Tag Archives: ocd

10 signs you may have obsessive-compulsive disorder

Hooked on hand sanitizer? Closet organized to a T? Quirks like this can usually be chalked up to personality or preference, but in some cases they may point to a more serious issue: obsessive-compulsive disorder (OCD), a condition marked by obsessive thoughts and compulsions that affects about 1 percent of U.S. adults. How can you tell if OCD tendencies are symptoms that require professional help? There's no easy test, as it's usually a matter of degree, said Jeff Szymanski, executive director of the International OCD Foundation, a Boston-based advocacy organization. Still, there are certain patterns that may indicate the full-blown disorder. Here are 10 of the most common. Hand-washing Compulsive hand-washing or hand sanitizer use is so prevalent in OCD that “washers” has become a widely accepted category of OCD patient. The urge commonly stems from a fear of germs (the most common obsession seen in OCD), but it also can be rooted in fears of making others sick or of being impure or immoral. When to seek help: If you think about germs even after washing your hands, worry that you're not scrubbing well enough, or have irrational fears about disease (such as getting HIV from a shopping cart), it could be a sign that your hand-washing is compulsive, Szymanski said. Elaborate hand-washing routines—needing to wash five times and get soap under each nail, for example—are another warning sign. Health.com: Do You Have an Anxiety Disorder…

Brain surgery is an option for patients with severe OCD, study suggests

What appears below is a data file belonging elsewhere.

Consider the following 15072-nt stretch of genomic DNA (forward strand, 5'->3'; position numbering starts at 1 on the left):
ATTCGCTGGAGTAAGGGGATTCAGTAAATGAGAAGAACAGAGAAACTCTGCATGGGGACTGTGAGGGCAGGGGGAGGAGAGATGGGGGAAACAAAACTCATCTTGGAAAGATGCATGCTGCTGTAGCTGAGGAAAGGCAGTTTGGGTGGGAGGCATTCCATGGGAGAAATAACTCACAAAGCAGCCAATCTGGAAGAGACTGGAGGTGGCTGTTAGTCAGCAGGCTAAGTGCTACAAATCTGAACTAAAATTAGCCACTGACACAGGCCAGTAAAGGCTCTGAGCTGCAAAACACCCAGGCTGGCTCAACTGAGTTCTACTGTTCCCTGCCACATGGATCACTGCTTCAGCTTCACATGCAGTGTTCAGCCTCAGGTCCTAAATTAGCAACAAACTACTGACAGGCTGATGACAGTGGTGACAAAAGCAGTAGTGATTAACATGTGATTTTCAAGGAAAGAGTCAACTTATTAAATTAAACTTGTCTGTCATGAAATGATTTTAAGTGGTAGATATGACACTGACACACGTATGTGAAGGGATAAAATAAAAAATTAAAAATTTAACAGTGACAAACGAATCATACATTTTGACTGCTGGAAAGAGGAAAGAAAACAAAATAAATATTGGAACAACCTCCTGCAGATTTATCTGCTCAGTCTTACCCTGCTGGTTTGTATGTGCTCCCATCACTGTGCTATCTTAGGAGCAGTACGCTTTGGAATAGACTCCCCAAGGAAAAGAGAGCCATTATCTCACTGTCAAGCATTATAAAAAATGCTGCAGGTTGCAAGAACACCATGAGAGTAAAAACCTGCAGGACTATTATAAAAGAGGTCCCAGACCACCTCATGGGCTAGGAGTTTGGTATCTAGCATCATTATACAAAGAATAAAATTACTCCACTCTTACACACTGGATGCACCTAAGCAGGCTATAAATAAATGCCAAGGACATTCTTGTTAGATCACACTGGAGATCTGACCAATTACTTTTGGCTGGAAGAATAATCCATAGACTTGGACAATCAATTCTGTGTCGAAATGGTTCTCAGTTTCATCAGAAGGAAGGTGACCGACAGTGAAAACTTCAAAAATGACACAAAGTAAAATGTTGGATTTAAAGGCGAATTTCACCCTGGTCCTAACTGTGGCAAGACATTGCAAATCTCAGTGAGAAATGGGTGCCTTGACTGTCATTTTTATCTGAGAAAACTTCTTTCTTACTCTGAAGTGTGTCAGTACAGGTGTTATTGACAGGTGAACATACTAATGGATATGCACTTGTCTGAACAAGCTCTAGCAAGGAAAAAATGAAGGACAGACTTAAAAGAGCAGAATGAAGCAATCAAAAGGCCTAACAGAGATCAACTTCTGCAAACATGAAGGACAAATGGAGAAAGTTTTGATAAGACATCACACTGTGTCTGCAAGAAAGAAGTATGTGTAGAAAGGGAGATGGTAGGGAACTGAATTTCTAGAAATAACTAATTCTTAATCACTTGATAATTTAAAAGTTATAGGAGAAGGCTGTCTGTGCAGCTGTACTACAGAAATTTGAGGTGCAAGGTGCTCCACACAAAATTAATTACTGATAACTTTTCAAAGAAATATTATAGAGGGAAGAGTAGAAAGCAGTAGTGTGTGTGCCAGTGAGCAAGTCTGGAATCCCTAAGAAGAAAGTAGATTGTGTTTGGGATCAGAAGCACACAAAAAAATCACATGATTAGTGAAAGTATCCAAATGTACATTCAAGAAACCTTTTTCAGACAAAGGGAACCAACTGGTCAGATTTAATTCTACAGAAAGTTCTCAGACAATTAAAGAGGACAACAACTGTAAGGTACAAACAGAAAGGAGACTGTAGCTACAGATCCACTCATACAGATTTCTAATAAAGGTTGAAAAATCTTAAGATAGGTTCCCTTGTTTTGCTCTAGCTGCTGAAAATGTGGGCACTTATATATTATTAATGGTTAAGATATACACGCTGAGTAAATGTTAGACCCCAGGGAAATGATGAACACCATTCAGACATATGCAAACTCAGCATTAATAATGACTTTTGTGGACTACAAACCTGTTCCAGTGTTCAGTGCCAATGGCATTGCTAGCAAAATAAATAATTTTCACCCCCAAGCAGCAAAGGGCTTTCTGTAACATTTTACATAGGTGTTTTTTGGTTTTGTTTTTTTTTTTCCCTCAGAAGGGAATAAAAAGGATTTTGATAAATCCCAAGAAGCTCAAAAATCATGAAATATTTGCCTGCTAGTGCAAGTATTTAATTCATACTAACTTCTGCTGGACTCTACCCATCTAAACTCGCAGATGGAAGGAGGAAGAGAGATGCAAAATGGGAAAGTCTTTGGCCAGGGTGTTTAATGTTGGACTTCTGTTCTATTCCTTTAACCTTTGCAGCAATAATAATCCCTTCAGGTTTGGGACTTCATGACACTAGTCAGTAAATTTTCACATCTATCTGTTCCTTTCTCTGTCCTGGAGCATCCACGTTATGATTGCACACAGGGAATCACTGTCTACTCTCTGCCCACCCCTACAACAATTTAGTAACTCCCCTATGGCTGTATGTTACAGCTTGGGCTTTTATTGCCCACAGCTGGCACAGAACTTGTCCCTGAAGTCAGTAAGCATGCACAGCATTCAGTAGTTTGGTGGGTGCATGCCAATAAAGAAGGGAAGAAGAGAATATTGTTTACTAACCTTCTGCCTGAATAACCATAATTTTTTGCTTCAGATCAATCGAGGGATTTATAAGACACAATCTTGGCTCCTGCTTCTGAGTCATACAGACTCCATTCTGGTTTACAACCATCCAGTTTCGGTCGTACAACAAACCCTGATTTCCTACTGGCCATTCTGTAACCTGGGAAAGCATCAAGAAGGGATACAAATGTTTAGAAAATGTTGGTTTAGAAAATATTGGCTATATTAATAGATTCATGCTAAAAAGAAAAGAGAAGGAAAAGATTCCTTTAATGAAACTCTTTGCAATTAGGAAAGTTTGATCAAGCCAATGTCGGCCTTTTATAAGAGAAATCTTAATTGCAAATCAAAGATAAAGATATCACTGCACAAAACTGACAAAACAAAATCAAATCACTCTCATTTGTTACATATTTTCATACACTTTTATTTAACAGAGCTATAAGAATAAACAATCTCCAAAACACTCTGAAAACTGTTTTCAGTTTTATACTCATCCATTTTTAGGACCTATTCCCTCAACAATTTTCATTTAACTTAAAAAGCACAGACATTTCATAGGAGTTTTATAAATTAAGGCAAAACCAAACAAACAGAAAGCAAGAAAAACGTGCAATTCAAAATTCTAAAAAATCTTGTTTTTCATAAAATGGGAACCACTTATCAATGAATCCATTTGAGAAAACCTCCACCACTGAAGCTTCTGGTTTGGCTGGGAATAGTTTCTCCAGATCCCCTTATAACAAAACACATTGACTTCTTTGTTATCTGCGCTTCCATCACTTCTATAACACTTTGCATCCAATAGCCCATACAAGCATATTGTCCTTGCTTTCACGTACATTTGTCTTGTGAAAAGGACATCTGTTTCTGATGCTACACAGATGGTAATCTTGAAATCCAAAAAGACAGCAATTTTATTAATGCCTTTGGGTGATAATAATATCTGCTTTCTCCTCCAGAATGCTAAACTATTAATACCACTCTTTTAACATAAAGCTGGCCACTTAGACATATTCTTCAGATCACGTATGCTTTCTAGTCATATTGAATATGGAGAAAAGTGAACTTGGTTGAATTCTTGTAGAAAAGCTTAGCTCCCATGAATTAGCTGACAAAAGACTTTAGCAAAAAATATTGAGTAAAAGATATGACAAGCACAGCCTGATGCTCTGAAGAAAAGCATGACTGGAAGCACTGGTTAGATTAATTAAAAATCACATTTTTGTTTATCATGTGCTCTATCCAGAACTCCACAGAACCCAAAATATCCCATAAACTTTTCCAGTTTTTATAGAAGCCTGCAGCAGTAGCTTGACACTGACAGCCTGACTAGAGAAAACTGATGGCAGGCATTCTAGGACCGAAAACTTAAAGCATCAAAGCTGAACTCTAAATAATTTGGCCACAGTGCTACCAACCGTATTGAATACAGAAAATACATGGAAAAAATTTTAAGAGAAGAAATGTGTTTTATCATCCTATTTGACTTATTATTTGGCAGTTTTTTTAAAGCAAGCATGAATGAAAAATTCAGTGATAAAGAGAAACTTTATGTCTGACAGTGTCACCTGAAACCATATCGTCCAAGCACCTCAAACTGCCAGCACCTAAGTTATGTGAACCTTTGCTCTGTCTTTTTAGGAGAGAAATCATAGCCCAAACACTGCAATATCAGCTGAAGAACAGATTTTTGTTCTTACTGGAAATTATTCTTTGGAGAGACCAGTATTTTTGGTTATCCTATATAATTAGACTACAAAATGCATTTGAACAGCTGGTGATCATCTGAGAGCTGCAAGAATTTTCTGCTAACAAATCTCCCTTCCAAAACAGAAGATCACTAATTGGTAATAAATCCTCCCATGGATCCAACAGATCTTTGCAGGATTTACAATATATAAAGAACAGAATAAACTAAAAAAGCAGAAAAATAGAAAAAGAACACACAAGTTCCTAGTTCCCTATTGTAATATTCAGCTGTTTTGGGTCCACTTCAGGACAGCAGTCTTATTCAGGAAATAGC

A type of brain surgery appears to be a relatively effective treatment for people with severe obsessive compulsive disorder (OCD) who have not responded to other treatments, a new study suggests. In the study, nearly half of patients showed at least some improvement in their OCD symptoms, and 15 percent fully recovered seven years after the surgery. The findings suggest surgery may be an effective treatment for patients with very severe OCD who have not been helped by other therapies, the researchers said. Patients in the study had not responded to several medications, including serotonin reuptake inhibitors (SRIs) and antipsychotic medications, as well as psychotherapy. On average, patients had experienced symptoms for 16 years, and one-third had attempted suicide. However, the surgery has significant risks. Two of the 19 patients experienced permanent complications from the surgery, including paralysis on one side of the body and cognitive impairment. Because of this, the procedure should be considered with caution, the researchers said. [See 5 Controversial Mental Health Treatments]. Future studies should examine which patients are most likely to be helped by the surgery, so that only those who stand to gain greatest benefit undergo the procedure, the researchers said. Surgery for OCD OCD is characterized by recurrent, intrusive thoughts and repetitive behaviors that patients feel compelled to carry out. Patients might perform these behaviors (such as hand washing) for hours, and some are unable to leave their homes. About 20 to 30 percent of patients are not helped by medication or behavioral therapies. Brain surgery for mental disorders, called psychosurgery, has been practiced since the 1930s, although it is very controversial. Early surgeries, such as lobotomies practiced in the 1940s and 1950s, had serious side effects, including personality changes. The practice of psychosurgery declined after psychiatric medications became available, although a small number of centers today continue perform psychosurgerical procedures. Today, psychosurgery is much more carefully regulated than it was in the past, and performed only after patients determined to be appropriate candidates for the treatment by a team of psychiatrists and neurologists, said Dr. Michael Schulder, vice chair of neurosurgery at North Shore University Hospital in Manhasset, NY. Brain imaging technology available today helps doctors more carefully select the surgery target, said Schulder, who was not invovled in the new study. The study, conducted by researcher at Universit Laval in Quebec, Canada, involved 19 patients who underwent a type of psychosurgery called bilateral capsulotomy between 1997 and 2009. The surgery damages tissue (by creating lesions) in a part of the brain called the internal capsule. Before the surgery, patients scored an average of 34 out of 40 points (extreme OCD) on a test designed to measure the severity of the condition. After surgery, the average score decreased to 23, which is considered moderate OCD. About 37 percent of patients responded fully to the surgery, meaning their score improved by at least 35 percent, and about 10 percent partially responded to the surgery, meaning their score improved by 25 percent. After seven years, three patients fully recovered from OCD, and three had minimal symptoms, the researchers said. Those who did not respond to the surgery were more likely to have had OCD for a longer time period (an average of 20 years) than those who did respond to surgery (an average of 12 years). Psychosurgery vs. deep brain stimulation The study did not have a control group, or a group of patients who did not undergo the procedure, so it's possible the improvement seen in the study was the result of a placebo effect. However, there is little evidence for spontaneous remission or placebo effect in patients with severe OCD, the researchers said. A more recent surgical procedure for OCD, called deep brain stimulation, involves implanting a device that sends electrical impulses into the brain. Unlike psychosurgery, deep brain stimulation is reversible, and does not permanently damage tissue. In 2009, the Food and Drug Administration approved the use of deep brain stimulation for OCD. However, patients with a deep brain stimulation implant may experience problems with the implant that need to be fixed right away, so they should live close to a health care center. Psychosurgery is less expensive than deep brain stimulation, and does not require that patients live close to a health care center, so there is still a place for the procedure in the field, the researchers said. Schulder said that while psychosurgery tends to have a higher complication rate than DBS, the latter procedure poses risks such as infection and erosion of the device through the skin. “There's still a good rational for doing lesioning in some patients. It's not like DBS is complication free,” Schulder said. The study is published June 3 in the Journal of Neurology, Neurosurgery, & Psychiatry. Copyright 2013 LiveScience, a TechMediaNetwork company. All rights reserved. This material may not be published, broadcast, rewritten or redistributed.source : http://www.foxnews.com/health/2013/06/04/brain-surgery-is-option-for-patients-with-severe-ocd-study-suggests/